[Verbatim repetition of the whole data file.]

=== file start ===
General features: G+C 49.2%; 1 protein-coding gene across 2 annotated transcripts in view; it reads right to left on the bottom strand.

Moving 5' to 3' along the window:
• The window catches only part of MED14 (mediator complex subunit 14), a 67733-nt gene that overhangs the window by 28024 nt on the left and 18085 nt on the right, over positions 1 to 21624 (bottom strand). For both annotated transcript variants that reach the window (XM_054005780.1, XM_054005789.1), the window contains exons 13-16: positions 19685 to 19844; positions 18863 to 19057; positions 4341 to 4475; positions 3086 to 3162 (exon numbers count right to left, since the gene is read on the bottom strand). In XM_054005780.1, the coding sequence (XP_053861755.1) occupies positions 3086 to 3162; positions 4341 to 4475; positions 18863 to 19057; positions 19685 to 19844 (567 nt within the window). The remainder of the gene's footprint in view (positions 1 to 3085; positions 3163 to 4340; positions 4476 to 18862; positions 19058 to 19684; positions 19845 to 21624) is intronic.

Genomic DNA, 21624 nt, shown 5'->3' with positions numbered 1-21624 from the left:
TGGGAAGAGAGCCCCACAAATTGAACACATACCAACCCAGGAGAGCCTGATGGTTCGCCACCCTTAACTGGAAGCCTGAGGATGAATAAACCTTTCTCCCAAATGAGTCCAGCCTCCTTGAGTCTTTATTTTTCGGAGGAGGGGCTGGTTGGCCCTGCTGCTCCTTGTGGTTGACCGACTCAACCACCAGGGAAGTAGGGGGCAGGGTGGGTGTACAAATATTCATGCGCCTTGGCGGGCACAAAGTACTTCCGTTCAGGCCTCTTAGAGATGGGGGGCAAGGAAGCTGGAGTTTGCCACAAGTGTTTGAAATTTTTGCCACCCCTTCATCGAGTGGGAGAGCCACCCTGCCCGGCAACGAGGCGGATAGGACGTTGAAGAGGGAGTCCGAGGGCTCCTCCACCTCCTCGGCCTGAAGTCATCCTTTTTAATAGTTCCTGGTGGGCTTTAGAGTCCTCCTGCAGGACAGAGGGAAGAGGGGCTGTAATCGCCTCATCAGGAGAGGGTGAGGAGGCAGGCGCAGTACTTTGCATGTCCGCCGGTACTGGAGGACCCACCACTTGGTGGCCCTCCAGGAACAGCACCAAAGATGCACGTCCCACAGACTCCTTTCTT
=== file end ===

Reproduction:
General features: G+C 49.2%; 1 protein-coding gene across 2 annotated transcripts in view; it reads right to left on the bottom strand.

Moving 5' to 3' along the window:
• The window catches only part of MED14 (mediator complex subunit 14), a 67733-nt gene that overhangs the window by 28024 nt on the left and 18085 nt on the right, over positions 1 to 21624 (bottom strand). For both annotated transcript variants that reach the window (XM_054005780.1, XM_054005789.1), the window contains exons 13-16: positions 19685 to 19844; positions 18863 to 19057; positions 4341 to 4475; positions 3086 to 3162 (exon numbers count right to left, since the gene is read on the bottom strand). In XM_054005780.1, the coding sequence (XP_053861755.1) occupies positions 3086 to 3162; positions 4341 to 4475; positions 18863 to 19057; positions 19685 to 19844 (567 nt within the window). The remainder of the gene's footprint in view (positions 1 to 3085; positions 3163 to 4340; positions 4476 to 18862; positions 19058 to 19684; positions 19845 to 21624) is intronic.

Genomic DNA, 21624 nt, shown 5'->3' with positions numbered 1-21624 from the left:
TGGGAAGAGAGCCCCACAAATTGAACACATACCAACCCAGGAGAGCCTGATGGTTCGCCACCCTTAACTGGAAGCCTGAGGATGAATAAACCTTTCTCCCAAATGAGTCCAGCCTCCTTGAGTCTTTATTTTTCGGAGGAGGGGCTGGTTGGCCCTGCTGCTCCTTGTGGTTGACCGACTCAACCACCAGGGAAGTAGGGGGCAGGGTGGGTGTACAAATATTCATGCGCCTTGGCGGGCACAAAGTACTTCCGTTCAGGCCTCTTAGAGATGGGGGGCAAGGAAGCTGGAGTTTGCCACAAGTGTTTGAAATTTTTGCCACCCCTTCATCGAGTGGGAGAGCCACCCTGCCCGGCAACGAGGCGGATAGGACGTTGAAGAGGGAGTCCGAGGGCTCCTCCACCTCCTCGGCCTGAAGTCATCCTTTTTAATAGTTCCTGGTGGGCTTTAGAGTCCTCCTGCAGGACAGAGGGAAGAGGGGCTGTAATCGCCTCATCAGGAGAGGGTGAGGAGGCAGGCGCAGTACTTTGCATGTCCGCCGGTACTGGAGGACCCACCACTTGGTGGCCCTCCAGGAACAGCACCAAAGATGCACGTCCCACAGACTCCTTTCTT